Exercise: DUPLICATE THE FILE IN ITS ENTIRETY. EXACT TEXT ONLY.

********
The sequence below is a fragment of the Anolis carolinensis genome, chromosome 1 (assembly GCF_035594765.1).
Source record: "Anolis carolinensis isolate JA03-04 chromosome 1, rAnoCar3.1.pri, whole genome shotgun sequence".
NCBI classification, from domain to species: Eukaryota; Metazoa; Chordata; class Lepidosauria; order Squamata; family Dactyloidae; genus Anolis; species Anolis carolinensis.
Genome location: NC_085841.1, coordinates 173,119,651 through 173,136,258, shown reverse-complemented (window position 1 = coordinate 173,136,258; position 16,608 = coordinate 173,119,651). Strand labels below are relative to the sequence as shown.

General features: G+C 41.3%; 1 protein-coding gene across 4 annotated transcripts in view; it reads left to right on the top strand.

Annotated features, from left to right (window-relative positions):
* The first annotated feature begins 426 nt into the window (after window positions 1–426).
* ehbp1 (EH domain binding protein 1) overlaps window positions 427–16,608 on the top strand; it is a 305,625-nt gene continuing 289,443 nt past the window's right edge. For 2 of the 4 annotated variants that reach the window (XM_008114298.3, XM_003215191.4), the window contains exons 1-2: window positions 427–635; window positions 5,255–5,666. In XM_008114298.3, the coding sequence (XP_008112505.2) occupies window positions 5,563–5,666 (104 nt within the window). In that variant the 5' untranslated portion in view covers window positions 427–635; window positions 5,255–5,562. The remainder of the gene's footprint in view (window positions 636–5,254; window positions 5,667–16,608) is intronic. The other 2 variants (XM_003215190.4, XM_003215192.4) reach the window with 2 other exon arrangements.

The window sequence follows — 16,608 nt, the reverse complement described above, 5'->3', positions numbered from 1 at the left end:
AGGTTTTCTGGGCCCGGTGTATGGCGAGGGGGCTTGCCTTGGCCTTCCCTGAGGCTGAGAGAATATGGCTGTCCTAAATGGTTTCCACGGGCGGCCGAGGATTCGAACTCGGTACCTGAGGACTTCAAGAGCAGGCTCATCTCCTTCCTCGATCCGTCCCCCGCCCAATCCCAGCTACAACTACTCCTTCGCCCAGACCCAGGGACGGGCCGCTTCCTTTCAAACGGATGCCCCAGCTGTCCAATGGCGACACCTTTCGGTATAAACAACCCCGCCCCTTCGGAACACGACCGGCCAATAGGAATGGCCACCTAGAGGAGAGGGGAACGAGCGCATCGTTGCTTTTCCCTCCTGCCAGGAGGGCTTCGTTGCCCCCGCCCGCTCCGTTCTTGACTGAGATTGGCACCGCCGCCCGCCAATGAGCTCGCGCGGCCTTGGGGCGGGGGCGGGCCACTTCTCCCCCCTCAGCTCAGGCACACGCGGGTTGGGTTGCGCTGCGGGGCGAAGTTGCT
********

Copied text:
The sequence below is a fragment of the Anolis carolinensis genome, chromosome 1 (assembly GCF_035594765.1).
Source record: "Anolis carolinensis isolate JA03-04 chromosome 1, rAnoCar3.1.pri, whole genome shotgun sequence".
NCBI classification, from domain to species: Eukaryota; Metazoa; Chordata; class Lepidosauria; order Squamata; family Dactyloidae; genus Anolis; species Anolis carolinensis.
Genome location: NC_085841.1, coordinates 173,119,651 through 173,136,258, shown reverse-complemented (window position 1 = coordinate 173,136,258; position 16,608 = coordinate 173,119,651). Strand labels below are relative to the sequence as shown.

General features: G+C 41.3%; 1 protein-coding gene across 4 annotated transcripts in view; it reads left to right on the top strand.

Annotated features, from left to right (window-relative positions):
* The first annotated feature begins 426 nt into the window (after window positions 1–426).
* ehbp1 (EH domain binding protein 1) overlaps window positions 427–16,608 on the top strand; it is a 305,625-nt gene continuing 289,443 nt past the window's right edge. For 2 of the 4 annotated variants that reach the window (XM_008114298.3, XM_003215191.4), the window contains exons 1-2: window positions 427–635; window positions 5,255–5,666. In XM_008114298.3, the coding sequence (XP_008112505.2) occupies window positions 5,563–5,666 (104 nt within the window). In that variant the 5' untranslated portion in view covers window positions 427–635; window positions 5,255–5,562. The remainder of the gene's footprint in view (window positions 636–5,254; window positions 5,667–16,608) is intronic. The other 2 variants (XM_003215190.4, XM_003215192.4) reach the window with 2 other exon arrangements.

The window sequence follows — 16,608 nt, the reverse complement described above, 5'->3', positions numbered from 1 at the left end:
AGGTTTTCTGGGCCCGGTGTATGGCGAGGGGGCTTGCCTTGGCCTTCCCTGAGGCTGAGAGAATATGGCTGTCCTAAATGGTTTCCACGGGCGGCCGAGGATTCGAACTCGGTACCTGAGGACTTCAAGAGCAGGCTCATCTCCTTCCTCGATCCGTCCCCCGCCCAATCCCAGCTACAACTACTCCTTCGCCCAGACCCAGGGACGGGCCGCTTCCTTTCAAACGGATGCCCCAGCTGTCCAATGGCGACACCTTTCGGTATAAACAACCCCGCCCCTTCGGAACACGACCGGCCAATAGGAATGGCCACCTAGAGGAGAGGGGAACGAGCGCATCGTTGCTTTTCCCTCCTGCCAGGAGGGCTTCGTTGCCCCCGCCCGCTCCGTTCTTGACTGAGATTGGCACCGCCGCCCGCCAATGAGCTCGCGCGGCCTTGGGGCGGGGGCGGGCCACTTCTCCCCCCTCAGCTCAGGCACACGCGGGTTGGGTTGCGCTGCGGGGCGAAGTTGCT